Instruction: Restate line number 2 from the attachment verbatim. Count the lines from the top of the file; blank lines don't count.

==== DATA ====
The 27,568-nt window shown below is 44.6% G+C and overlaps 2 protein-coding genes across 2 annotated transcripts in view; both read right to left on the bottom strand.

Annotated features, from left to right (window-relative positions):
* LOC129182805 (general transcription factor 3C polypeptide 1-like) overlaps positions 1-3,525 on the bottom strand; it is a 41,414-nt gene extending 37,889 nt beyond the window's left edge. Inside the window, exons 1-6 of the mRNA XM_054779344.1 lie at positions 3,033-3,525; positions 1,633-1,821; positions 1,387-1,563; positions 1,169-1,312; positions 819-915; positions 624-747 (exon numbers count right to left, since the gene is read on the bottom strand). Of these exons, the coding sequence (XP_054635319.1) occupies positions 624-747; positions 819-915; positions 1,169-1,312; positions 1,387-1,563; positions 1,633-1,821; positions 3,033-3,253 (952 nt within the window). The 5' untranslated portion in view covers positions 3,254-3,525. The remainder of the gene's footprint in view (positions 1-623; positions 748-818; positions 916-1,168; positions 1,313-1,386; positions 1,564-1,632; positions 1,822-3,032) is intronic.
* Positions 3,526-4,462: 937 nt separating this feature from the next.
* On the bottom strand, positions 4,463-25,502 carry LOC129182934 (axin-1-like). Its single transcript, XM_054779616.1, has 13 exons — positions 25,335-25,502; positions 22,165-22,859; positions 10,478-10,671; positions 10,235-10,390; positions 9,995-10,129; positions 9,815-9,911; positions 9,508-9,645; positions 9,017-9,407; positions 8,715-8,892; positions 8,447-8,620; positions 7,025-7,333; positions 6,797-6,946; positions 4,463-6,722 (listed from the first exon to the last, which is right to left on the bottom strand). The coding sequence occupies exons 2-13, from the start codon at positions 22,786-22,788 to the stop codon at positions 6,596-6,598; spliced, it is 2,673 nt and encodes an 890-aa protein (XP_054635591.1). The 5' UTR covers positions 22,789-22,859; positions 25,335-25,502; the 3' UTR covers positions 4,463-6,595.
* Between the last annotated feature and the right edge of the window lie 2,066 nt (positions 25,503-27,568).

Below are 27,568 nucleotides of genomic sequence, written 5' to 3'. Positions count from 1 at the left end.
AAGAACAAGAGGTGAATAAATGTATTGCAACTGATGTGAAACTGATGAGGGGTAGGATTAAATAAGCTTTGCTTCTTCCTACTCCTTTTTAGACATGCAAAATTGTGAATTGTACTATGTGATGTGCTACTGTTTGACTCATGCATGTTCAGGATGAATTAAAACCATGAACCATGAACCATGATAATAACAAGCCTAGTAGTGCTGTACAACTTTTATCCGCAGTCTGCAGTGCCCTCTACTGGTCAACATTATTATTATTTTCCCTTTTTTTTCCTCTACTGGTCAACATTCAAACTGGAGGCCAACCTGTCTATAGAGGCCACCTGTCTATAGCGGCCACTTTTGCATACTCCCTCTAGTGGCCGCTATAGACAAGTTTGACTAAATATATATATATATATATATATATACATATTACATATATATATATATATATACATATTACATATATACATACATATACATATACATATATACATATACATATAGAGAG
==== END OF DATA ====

Annotated features, from left to right (window-relative positions):